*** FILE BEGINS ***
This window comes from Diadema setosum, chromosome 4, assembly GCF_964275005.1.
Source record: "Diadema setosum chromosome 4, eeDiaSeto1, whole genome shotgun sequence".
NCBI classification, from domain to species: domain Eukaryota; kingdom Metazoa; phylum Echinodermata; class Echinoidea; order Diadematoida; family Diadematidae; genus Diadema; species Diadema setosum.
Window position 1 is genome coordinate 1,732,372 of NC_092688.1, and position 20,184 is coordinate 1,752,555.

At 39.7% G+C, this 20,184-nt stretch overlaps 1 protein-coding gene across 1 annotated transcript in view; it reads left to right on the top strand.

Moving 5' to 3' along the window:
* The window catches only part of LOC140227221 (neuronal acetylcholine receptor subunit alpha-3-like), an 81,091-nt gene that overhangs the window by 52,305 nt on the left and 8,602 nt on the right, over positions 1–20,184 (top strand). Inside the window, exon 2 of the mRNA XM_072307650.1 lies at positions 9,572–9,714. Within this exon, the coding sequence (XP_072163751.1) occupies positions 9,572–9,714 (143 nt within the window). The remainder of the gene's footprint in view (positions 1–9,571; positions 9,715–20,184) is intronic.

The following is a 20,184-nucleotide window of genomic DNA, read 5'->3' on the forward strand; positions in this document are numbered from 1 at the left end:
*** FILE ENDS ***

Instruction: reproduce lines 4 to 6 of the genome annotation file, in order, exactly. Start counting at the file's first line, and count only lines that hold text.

Window position 1 is genome coordinate 1,732,372 of NC_092688.1, and position 20,184 is coordinate 1,752,555.

At 39.7% G+C, this 20,184-nt stretch overlaps 1 protein-coding gene across 1 annotated transcript in view; it reads left to right on the top strand.

Moving 5' to 3' along the window: